“An art degree would not get me far in what I’m trying to do,” she said. “I want to do museum education and the history part of that is the most important part. I think [Mills] is overlooking that as well — we can’t actually explain to employers or grad schools what we studied, so it’s what the diploma says that really matters.”
Similarly, students currently pursuing child development or early education majors were encouraged to enroll in Northeastern’s human services or communications majors, and students enrolled in the dance program were instead encouraged to join Northeastern’s art or theater programs.
Some of these majors were removed from Mills’ catalog because Northeastern does not have accreditation required to offer the degrees, said an alumni and current staff member in Mills’ arts and technology department who requested to be anonymous for fear of professional consequences. Accreditation is a process that involves registering the coursework with a national group, such as the National Association of Schools of Music for music programs, and completing a series of evaluations from the group.
“If they don’t have the accreditation, why is this merger happening this summer and not in 2023 when the school first announced it would happen?” the staff member said. “It made more sense to me to wait a little longer for the official merger and do things the right way rather than the fast way, and to do that research into the accreditation and how to do that properly.”
Northeastern spokesperson Shannon Nargi said in an email that Northeastern is working with Mills’ administration to create new courses that will incorporate Mills’ academic legacy into new course offerings for Northeastern and Mills students alike.
“Colleagues from Northeastern and Mills are working together to integrate the curricula in ways that honor and strengthen both institutions,” Nargi wrote in an email statement to The News May 31. “Our collaborations will help existing Mills’ students complete their degree programs, and create exciting, new offerings once the merger is complete.”
However, even for students whose major or fitting alternative is offered by Northeastern, many course credits do not transfer. Savannah McCoy, a junior at Mills College referenced in the lawsuit, could continue pursuing her bachelor of science in biology, but was not informed until spring 2022 that not all of her credits were transferable.
Some students are also having difficulty determining their future course schedule, as classes have not been announced yet.
“No one knows anything until July 1 when things change, like what classes are being offered. I can’t even see if those classes that I need to take are even going to be there,” Erskine said. “It’s just really hard to plan, and I didn’t even have enough time to transfer if I wanted to because I was waiting to hear what was going on with everything to see if I needed to transfer.”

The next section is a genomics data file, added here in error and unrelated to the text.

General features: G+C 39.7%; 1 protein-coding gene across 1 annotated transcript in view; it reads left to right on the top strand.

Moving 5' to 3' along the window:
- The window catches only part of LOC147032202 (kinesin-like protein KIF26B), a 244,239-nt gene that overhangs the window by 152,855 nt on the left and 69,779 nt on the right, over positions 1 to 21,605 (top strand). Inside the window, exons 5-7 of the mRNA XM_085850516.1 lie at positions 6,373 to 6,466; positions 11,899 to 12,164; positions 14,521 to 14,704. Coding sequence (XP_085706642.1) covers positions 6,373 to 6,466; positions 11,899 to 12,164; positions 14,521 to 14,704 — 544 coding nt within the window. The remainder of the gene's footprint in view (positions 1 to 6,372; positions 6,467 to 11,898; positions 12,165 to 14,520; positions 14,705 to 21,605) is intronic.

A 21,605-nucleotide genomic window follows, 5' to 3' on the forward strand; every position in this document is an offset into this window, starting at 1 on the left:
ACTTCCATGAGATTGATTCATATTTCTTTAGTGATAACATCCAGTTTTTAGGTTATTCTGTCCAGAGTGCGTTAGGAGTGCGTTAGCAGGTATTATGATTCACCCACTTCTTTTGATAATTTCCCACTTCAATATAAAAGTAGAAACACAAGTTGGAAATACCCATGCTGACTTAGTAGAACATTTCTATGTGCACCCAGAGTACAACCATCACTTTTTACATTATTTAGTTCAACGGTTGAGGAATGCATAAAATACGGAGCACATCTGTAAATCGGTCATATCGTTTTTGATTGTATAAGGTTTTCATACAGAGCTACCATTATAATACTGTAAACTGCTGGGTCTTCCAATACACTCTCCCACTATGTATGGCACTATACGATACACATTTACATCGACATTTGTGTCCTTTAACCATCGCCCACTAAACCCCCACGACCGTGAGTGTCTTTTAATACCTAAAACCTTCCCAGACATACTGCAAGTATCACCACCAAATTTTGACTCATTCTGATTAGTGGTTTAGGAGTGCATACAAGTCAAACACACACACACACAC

According to the official complaint, Mills’ failure to inform students of these changes earlier constitutes misrepresentation by omission.
Lack of transparency plagues NU-Mills merger process in legal battles
ome who spoke to The News think Mills has not been forthcoming in providing information that they feel should be readily available to the public, with current students and alumni alike having difficulty obtaining information about the closure and the merger. In fact, this lawsuit has not been the first filed against Mills College for allegedly withholding information.
When Mills College chose to close in spring 2021, the decision was made by its Board of Trustees in a March 4 meeting. According to an official legal complaint filed by alumni June 7, these members were asked to make this vote on a consent agenda, which is typically used for routine and procedural decisions that will not need debate, with no prior discussion.
“Some of the alums that were part of the trustees came to the [Alumnae Association of Mills College, or] AAMC, and they felt they didn’t have the financial records to actually make a decision at that level,” said Claudia Mercado, a member of the Save Mills College Coalition, or SMCC, and the treasurer of the AAMC who graduated from Mills in 2006.
According to the complaint, this consent agenda asked the trustees to approve the development of a “teach-out plan” for the last classes of students and the design of a “Mills Institute,” which would be implemented in the event of a closure in the future.
“The actual announcement of closure actually came as a shock to these trustees, they didn’t believe they had voted ever to close the college,” said Kieran Turan, the vice president of SMCC who graduated from Mills in 1990. “It wasn’t an actual agreement to a teach-out, it was like ‘we will develop a teach-out, and we will also develop an idea or concept for an institute,’ but it wasn’t like ‘yes, we are deciding we will close Mills College in two years.’”
Following the closure announcement in March, some alumni began organizing an official court filing to request access to documents including financial data, term sheets and consultant reports that would have allowed them to make a more informed decision regarding the teach-out and formation of an institute. The official complaint was submitted by representatives of the AAMC June 7.
“It raised a lot of red flags, the way that [President Beth Hillman] and senior leadership on the board were basically, I would say, concealing access to certain financial documents and conflict of interest statements from certain trustees,” Turan said.